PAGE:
Note: This story was updated at 7:40 p.m. June 4.
Oak Ridge City Manager Mark Watson on Monday recommended a budget that does not raise the property tax rate, setting up a potential conflict with school officials, who have requested a 37-cent tax increase to avoid cuts.
The Oak Ridge Board of Education already approved its budget in in two meetings last week. That budget, which was scaled back from an earlier proposal, could include an extra $3.3 million to start implementing a technology initiative known as 1:1 that would provide electronic learning devices to all students over three years, add five technology positions, and give 2 percent pay raises to staff.
But the budget is still subject to the amount appropriated to the schools by the city. Oak Ridge provides a little less than one-third of the school system’s funding.
While the schools have approved a budget for the fiscal year that starts July 1, the city has not. The Oak Ridge City Council will consider the municipal budget in two separate meetings this month, one on June 9 and the second on June 16. The city budget also includes a 2 percent pay raise for employees.
It’s not clear that Oak Ridge City Council members will agree to raise taxes to accommodate the school system’s request. In his budget presentation to Council on Monday, Oak Ridge City Manager Mark Watson said Council members have endorsed keeping the tax rate unchanged for the seventh year in a row.
The tax rate is currently $2.39 per $100 of assessed value. The school’s proposal would raise it to $2.76 per $100 of assessed value. That could cost the owner of a $100,000 home another $7.62 per month, and the owner of a $200,000 home would pay another $15.25 each month.
The school’s budget request could be complicated by several factors, including the possible leasing of the 1:1 devices, which might reduce the initial upfront cost, and potential donations by the Oak Ridge Public Schools Education Foundation.
In his presentation to Council on Monday, Oak Ridge Schools Superintendent Bruce Borchers—who has emphasized a focus on STEM (science, technology, engineering, and mathematics)—said the devices are necessary so students can access technology easily and adeptly at school and at home. America is only graduating one-fifth of the STEM workforce needed, said Borchers, who briefly summarized 1:1 initiatives under way in other nearby school districts, including in Maryville and Blount County.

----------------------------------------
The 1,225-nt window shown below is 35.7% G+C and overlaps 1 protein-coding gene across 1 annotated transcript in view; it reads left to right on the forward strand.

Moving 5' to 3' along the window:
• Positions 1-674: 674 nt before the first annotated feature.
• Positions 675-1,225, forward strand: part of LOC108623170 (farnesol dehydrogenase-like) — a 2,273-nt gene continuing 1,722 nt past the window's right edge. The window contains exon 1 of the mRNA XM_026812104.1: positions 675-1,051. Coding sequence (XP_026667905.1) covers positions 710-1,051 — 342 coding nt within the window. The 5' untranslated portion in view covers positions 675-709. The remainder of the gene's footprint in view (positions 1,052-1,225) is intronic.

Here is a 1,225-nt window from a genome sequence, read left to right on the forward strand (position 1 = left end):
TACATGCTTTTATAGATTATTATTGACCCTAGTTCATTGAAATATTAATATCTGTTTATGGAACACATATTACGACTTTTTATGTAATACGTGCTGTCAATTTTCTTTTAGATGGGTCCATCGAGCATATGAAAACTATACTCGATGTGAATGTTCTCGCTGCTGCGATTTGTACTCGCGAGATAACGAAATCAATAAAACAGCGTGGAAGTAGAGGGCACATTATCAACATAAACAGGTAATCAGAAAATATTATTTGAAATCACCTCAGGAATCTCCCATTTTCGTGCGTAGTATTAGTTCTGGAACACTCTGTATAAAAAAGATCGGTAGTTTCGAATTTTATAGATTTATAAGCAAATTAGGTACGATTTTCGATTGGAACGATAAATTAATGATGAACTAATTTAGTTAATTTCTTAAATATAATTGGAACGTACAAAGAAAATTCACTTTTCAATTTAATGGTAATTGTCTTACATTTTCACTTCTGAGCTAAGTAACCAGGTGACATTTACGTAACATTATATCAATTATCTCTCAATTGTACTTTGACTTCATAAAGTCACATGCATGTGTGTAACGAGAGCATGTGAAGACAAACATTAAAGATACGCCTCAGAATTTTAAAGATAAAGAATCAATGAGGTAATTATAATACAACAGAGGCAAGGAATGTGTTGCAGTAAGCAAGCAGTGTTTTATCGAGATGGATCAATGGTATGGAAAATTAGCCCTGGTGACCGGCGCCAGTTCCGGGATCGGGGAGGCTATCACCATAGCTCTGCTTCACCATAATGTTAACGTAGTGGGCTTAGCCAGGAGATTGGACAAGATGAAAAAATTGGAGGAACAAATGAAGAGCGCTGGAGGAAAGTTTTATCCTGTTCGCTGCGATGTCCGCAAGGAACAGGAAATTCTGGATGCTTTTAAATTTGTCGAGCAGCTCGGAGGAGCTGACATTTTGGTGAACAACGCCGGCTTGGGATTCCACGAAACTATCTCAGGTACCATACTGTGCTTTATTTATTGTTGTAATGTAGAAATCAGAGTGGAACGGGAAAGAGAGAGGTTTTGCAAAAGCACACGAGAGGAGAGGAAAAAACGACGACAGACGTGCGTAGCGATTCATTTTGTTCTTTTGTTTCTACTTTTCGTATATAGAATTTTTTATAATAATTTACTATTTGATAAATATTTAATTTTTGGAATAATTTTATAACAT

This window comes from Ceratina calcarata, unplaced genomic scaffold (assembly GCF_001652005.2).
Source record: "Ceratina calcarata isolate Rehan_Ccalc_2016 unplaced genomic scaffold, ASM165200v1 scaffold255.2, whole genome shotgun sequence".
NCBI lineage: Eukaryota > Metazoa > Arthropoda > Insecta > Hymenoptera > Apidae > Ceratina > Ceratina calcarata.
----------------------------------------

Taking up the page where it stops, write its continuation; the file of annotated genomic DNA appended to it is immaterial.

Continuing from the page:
“This is too great of a town, too great of story to let us go backwards,” Borchers said. “I don’t want to be a part of going backwards. I think our kids deserve this. I think we can be a leader in the country, and that’s the type of budget I propose tonight for you.”
In his presentation, Watson said the school board has a strong desire to maintain an innovative and creative school system that attracts new residents and retains current ones, but the school system’s budget request will require a major tax increase to retain all services. He said city officials have to be concerned about permanently maintaining that level of funding in later years.
Watson said changes in the city budget include a roughly 4.8 percent increase in sales tax revenues, with most of the increase in the Anderson County portion of the city. No new staffing is proposed, but the budget does include a 2 percent pay adjustment starting July 1 and recommends continuing the increases for the next two years as well. Watson said employees have not had raises in several years.
The municipal budget would keep $175,000 in funding for activities related to the Oak Ridge Chamber of Commerce, continue private economic development consulting contracts with Ray Evans and Steve Jones, and reduce funding to the Oak Ridge Convention and Visitors Bureau by $25,000, dropping it to $275,000, according to a June 2 letter from Watson.
Watson said overall revenues have only slightly increased.
With full funding from the city, the school’s budget in all funds would be $62.8 million. The school’s transfer from the city would be $17.9 million. The city has been providing a little less than one-third of the school system’s funding each year.
Meanwhile, the city’s budget in all funds, including schools, would be $182.8 million. The general fund would be $20.5 million. The largest fund is the Electric Fund at $53.2 million.
The Monday, June 9, City Council meeting starts at 7 p.m. in the Oak Ridge Municipal Building Courtroom. The meeting will include a public hearing.
See the June 9 agenda, which includes Watson’s letter to City Council, here.
Watch the June 2 City Council meeting here.
See Borcher’s budget presentation to Council here: Oak Ridge Schools FY15 Proposed Budget.